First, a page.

going the distance. out-of-the-box ideas. and keeping the faith.
February 21, 2011 § 19 Comments
Last night was one of those sad drives from the airport — a recurring event in my life. O.T. flew back to California and I’m in withdrawal. For two and a half years, I’ve coped with a long distance relationship by repressing the matter from my consciousness. But there are times like today when all worries are rampant.
It dawned on me: I have not seen California in five and a half months! That is a record. O.T. has been making the sacrifices to come to my neck of the woods. He has spent a total of a month’s worth of time in Toronto over the past four months alone. It adds up to a lot of time away from home. Come to think of it, last year in the nine months between January and September, I spent a combined three and a half months in California. In all of 2010, between the two of us, we spent nearly five months combined of being away from our own respective homes. Five months out of twelve! In the past two and a half years, we’ve probably spent nearly a combined ten months on vacation. THAT is how we go the distance.
But things are changing. Back in the fall, I put my wedding stationery business on hiatus indefinitely, due to a combination of an expired business license, a feeble economy, burn-out, and a dying dream. As of last month, I terminated the website for good. It’s been a big decision and a long time coming.
I look back and my eyes well up. Four and a half years ago, shy of my 27th birthday, I gave my two weeks’ notice at my steady job at a civil engineering firm. I was armored with the hope that I would beat the odds (what is it — 99% of small businesses fail?). Well, it wasn’t going to happen to me. And not to out-of-the-box ideas (it stings to mention the name now, which I admit I’ve deliberately avoided since starting this blog). Within eighteen months, I suffered burn-out and slowly and surely lost my will, but continued with numbness for three more long years. In hindsight, I understand how I met my failure. I was good when things were good, but I was an utter disaster when the littlest things were awry. I simply didn’t have the maturity to trudge through hardship at the time.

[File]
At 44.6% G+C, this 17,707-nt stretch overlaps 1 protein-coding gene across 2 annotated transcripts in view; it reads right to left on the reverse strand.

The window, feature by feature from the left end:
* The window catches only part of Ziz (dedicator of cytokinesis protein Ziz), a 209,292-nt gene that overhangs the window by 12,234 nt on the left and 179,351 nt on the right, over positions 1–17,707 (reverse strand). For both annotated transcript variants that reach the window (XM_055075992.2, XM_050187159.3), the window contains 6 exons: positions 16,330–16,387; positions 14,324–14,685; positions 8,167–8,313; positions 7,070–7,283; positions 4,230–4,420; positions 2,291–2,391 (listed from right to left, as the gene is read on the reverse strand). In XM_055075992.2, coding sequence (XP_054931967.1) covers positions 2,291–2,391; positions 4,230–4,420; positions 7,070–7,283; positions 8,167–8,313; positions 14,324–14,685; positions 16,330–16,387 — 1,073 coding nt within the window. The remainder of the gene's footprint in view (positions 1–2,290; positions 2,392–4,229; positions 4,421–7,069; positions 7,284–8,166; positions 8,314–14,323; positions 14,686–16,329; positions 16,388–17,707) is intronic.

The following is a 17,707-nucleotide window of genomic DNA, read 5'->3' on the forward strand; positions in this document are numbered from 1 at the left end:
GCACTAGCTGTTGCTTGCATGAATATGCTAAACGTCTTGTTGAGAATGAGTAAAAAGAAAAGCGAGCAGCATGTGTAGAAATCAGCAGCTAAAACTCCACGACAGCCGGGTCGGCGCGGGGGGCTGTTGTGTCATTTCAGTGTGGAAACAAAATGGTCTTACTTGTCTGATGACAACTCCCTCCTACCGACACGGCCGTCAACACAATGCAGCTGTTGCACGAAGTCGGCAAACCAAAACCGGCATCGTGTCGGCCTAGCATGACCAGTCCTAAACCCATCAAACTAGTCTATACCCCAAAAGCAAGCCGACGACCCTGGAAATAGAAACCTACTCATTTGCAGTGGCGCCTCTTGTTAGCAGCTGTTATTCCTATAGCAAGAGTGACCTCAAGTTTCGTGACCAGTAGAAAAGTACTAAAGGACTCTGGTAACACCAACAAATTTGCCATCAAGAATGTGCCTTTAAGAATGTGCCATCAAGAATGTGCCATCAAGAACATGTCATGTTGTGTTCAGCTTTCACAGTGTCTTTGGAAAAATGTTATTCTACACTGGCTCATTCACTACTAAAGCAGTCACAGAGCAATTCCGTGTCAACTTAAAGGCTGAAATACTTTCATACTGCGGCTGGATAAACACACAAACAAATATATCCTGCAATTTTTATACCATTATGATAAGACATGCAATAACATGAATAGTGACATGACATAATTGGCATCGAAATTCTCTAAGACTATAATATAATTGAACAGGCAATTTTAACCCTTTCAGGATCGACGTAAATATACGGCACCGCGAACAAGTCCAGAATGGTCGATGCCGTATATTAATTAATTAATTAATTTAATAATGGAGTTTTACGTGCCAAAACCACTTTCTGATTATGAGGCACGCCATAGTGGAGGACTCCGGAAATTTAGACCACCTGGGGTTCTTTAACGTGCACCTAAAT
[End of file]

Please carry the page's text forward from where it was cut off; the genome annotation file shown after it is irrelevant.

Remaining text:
The beauty is I went through some of my most creative moments while steering the course of my own ship. I know I had great things to offer, but I also know I still had a lot of growing up to do. One day, I’ll be back and I’ll do it right.
I am blessed with good graces. And I rest assured the higher powers-that-be are watching over me and making sure of my survival. Just days after I closed down the website for out-of-the-box ideas, three weeks ago I got two important calls from two unrelated companies (a school and a civil engineering firm) with offers of employment. The real miracle is that I didn’t seek them out. (Have faith that when the time is right, things do fall on our laps). Even more miraculous is that both companies are willing to work around my current part-time teaching schedule (which I’ve had for almost three school years). So for now, until further notice, I juggle three jobs, a blog, and small steps towards a sideline in freelance writing. I am blessed and ever grateful.
Now with my life drastically changing, how do we narrow the distance between me and O.T.? As I have done all my life, I am keeping the faith.